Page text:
Life After Aperture
Disappointing. That sums up Apple’s decision to drop development of Aperture. While Photos is a logical replacement for iPhoto (welcomed even), it’s an unrealistic replacement for professional users of Aperture. Apple is no stranger to reinventing things and that includes major revamps of mature products. FinalCutPro X is a prime example of Apple completely re-writing the book on an established professional tool. I initially hated FCP X when it came out and couldn’t understand why Apple would strip functionality and abandon a whole industry that had emerged around FCP 7. But with time, I’ve come to love FCP X and it’s still my editor of choice in a fairly crowded market of other professional choices.
But Aperture is different. Apple isn’t replacing it with a re-envisioned professional tool. It’s simply abandoning pros on it’s higher end platform. This is a disturbing signal to send out to the professional community about the long term viability of the Mac. Will iMovie and FCP be dropped for a dumbed down “Videos” app? And if so, why even bother with the Mac platform at all if there is nothing left to distinguish it? Let’s hope Apple doesn’t forget that the influence and creativity generated particularly by professionals on the Mac platform extends well beyond mere market share and unit sales.
Perhaps the only silver lining to losing Aperture is that it’s forced me to evaluate my existing workflow, consolidate some of my scattered libraries and think through a more robust backup strategy. Before Aperture, I used iPhoto and still had a sizeable iPhoto Library. I never migrated those photos into Aperture but rather kept them around as an archive. Conveniently, Apple unified the iPhoto and Aperture Library formats some time ago so migrating iPhoto was relatively painless. Next I consolidated my two major Aperture Libraries. Several years ago the MacBook Pro became my primary Mac out of convenience. Although I had every intention to keep my 27” iMac the primary machine for photos, in practice, the MBP has become the new master library. This left me with two somewhat distinct, somewhat overlapping libraries which was a bit of a mess. Coupled with the fact the 1TB SSD on my MBP was completely full, it was time to consolidate and make the iMac the archive once again.
Merging these libraries was not the most straightforward task despite Aperture’s support for importing one library into another. Dealing with duplicates was not an automatic task. The size of the libraries didn’t help either and my resulting combined library is over 500GB large. But in the end, everything is there (I hope!) and it certainly is convenient having it all in one place. The MBP still has a stripped down library containing just my highest rated keepers which has freed up a few hundred GBs.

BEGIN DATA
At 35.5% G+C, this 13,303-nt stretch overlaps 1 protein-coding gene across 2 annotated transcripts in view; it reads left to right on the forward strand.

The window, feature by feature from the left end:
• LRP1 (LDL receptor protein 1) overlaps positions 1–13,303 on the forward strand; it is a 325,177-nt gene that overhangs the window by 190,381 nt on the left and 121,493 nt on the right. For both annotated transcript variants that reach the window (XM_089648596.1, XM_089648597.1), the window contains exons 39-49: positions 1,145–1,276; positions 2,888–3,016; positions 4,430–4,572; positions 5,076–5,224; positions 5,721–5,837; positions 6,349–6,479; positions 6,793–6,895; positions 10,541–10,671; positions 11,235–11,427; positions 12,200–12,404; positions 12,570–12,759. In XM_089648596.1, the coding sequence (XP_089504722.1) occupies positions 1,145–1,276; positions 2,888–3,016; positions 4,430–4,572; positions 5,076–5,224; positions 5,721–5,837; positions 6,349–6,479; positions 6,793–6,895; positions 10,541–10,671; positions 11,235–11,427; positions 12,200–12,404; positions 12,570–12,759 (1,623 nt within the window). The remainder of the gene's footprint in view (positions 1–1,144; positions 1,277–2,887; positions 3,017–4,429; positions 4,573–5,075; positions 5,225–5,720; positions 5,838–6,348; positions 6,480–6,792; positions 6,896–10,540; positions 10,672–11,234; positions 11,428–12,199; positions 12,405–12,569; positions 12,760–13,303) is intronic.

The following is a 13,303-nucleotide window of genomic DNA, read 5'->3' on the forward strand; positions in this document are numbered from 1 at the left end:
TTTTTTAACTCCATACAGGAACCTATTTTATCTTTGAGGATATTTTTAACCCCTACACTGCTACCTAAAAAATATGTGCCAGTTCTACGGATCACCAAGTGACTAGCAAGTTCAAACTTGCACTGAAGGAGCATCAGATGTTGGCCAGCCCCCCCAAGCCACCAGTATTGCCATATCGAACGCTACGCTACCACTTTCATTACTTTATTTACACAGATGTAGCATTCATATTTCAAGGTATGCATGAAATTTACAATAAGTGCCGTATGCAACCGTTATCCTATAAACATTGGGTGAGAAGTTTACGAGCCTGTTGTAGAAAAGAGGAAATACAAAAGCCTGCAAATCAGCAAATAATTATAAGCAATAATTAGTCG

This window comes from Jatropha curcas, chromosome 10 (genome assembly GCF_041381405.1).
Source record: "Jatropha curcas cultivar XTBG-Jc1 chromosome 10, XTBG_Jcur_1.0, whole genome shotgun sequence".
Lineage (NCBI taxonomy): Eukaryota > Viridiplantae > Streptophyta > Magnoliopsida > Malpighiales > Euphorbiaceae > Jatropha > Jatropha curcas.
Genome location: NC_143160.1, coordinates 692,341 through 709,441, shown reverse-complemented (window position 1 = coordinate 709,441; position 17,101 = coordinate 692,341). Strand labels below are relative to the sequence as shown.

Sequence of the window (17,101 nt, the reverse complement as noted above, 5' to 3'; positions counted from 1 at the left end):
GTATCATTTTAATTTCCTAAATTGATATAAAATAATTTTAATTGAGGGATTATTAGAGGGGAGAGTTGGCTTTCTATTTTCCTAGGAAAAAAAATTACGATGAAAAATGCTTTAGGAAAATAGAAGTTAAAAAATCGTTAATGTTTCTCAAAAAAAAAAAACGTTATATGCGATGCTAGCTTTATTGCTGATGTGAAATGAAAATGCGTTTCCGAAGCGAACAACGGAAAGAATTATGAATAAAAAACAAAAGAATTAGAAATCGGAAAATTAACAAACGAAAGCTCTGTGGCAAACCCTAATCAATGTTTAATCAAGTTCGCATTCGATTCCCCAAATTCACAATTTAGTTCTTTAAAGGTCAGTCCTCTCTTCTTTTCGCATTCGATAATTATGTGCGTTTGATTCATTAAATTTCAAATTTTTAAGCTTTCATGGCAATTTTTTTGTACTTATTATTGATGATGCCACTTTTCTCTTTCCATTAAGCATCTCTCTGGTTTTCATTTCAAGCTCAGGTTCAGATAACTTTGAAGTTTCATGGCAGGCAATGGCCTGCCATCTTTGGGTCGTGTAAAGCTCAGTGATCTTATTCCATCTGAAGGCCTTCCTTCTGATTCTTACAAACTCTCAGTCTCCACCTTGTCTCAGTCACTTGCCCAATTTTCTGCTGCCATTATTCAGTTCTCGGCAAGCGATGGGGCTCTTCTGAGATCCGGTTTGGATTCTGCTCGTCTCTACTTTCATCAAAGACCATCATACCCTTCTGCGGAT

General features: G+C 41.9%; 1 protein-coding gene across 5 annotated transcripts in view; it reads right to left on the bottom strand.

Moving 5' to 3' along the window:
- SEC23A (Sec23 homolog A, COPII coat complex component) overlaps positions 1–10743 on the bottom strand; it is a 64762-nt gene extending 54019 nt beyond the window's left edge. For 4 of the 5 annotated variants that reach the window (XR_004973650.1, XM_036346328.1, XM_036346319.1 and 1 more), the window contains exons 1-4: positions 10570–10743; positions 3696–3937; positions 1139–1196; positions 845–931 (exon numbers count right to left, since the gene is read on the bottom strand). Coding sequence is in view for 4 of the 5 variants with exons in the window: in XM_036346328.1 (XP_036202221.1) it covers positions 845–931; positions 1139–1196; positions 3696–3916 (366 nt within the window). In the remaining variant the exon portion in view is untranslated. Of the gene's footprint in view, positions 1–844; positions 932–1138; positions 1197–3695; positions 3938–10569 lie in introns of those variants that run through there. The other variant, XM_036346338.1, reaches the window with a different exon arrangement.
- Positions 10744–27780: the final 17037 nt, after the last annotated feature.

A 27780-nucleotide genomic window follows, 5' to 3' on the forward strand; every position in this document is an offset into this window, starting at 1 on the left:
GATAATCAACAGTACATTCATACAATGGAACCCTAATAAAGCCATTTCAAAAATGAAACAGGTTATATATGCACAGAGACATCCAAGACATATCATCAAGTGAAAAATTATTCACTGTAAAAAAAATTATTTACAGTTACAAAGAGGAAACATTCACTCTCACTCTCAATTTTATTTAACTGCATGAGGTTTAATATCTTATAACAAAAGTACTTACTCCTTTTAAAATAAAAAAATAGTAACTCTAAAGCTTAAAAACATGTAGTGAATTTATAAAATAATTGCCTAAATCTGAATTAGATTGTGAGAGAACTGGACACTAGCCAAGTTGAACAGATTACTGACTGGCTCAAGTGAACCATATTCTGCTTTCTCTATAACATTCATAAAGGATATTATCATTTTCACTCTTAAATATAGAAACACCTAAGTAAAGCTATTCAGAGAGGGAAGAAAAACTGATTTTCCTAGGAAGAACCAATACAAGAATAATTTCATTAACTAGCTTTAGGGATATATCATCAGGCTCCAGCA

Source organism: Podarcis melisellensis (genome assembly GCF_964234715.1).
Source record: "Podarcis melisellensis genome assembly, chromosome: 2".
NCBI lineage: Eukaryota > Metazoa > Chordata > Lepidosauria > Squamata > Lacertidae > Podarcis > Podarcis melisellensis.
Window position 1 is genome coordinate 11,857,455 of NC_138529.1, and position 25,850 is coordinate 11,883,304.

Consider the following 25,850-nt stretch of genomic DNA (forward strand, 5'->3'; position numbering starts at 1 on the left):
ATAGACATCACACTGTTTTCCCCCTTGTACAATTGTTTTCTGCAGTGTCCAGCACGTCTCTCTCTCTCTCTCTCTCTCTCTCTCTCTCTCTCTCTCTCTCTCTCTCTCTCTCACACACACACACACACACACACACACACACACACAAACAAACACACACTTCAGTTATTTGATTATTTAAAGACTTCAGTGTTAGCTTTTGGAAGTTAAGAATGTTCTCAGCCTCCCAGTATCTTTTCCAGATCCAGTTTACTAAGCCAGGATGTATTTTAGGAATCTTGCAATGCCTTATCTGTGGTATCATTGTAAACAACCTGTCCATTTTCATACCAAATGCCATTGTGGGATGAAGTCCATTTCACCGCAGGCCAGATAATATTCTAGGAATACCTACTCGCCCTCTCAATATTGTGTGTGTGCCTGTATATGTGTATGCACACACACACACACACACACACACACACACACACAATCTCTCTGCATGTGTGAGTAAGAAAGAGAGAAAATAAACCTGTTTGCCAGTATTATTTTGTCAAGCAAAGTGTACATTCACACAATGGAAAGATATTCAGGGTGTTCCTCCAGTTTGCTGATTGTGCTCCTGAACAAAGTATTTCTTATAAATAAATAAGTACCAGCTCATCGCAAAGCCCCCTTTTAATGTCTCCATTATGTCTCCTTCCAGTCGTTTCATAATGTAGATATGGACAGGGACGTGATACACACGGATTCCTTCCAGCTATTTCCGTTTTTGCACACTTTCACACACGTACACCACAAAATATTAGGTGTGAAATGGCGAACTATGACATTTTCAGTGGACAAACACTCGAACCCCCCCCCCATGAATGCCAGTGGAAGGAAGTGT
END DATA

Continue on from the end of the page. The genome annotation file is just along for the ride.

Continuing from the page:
As part of a more robust storage strategy, I upgraded the internal HD in the iMac to 4TB. I replaced the optical drive a couple years ago with an SSD drive so the 2.8 i7 iMac still performs outstanding for a 5 year old machine and makes an ideal fileserver/image archive. It also acts a FCP archive hence the 4TB drive. The iMac is backed up to two different 4TB external Time Machines which rotate (one drive is kept off site). My MBP enjoys a similar setup with two rotating 2TB Time Machine drives (shared with my wife’s MacBook Air). Hard disks are cheap and there really is no excuse for not maintaining redundant backups. Time Machine makes it so easy.
So where do I go from here? Not Lightroom. The frustrations I have with Apple are few and far between. I can’t say that about Adobe and I try to avoid CS anything nowadays. I’ve just started evaluating Capture One by Phase One. It looks promising and allows me to look inside an existing Aperture Library without migrating. It appears to be a less backward migration from Aperture than Lightroom would be. I can already see that its default RAW rendering engine looks superior to Aperture (no surprise seeing how Aperture has been left to languish) but it’s going to take time to grow on me. Right now I can look at an image and know exactly how to get the most out of it in Aperture. It will take time to get to that same point with any other tool. And Aperture isn’t going anywhere for me soon. It will still fully function throughout Yosemite’s life cycle and probably beyond (just today there is a RAW update available adding support for new cameras) plus I have no reason to expect my trusty iMac will run anything beyond Yosemite anyway. For accessing my archive, Aperture will do fine for some time to come while I explore other options.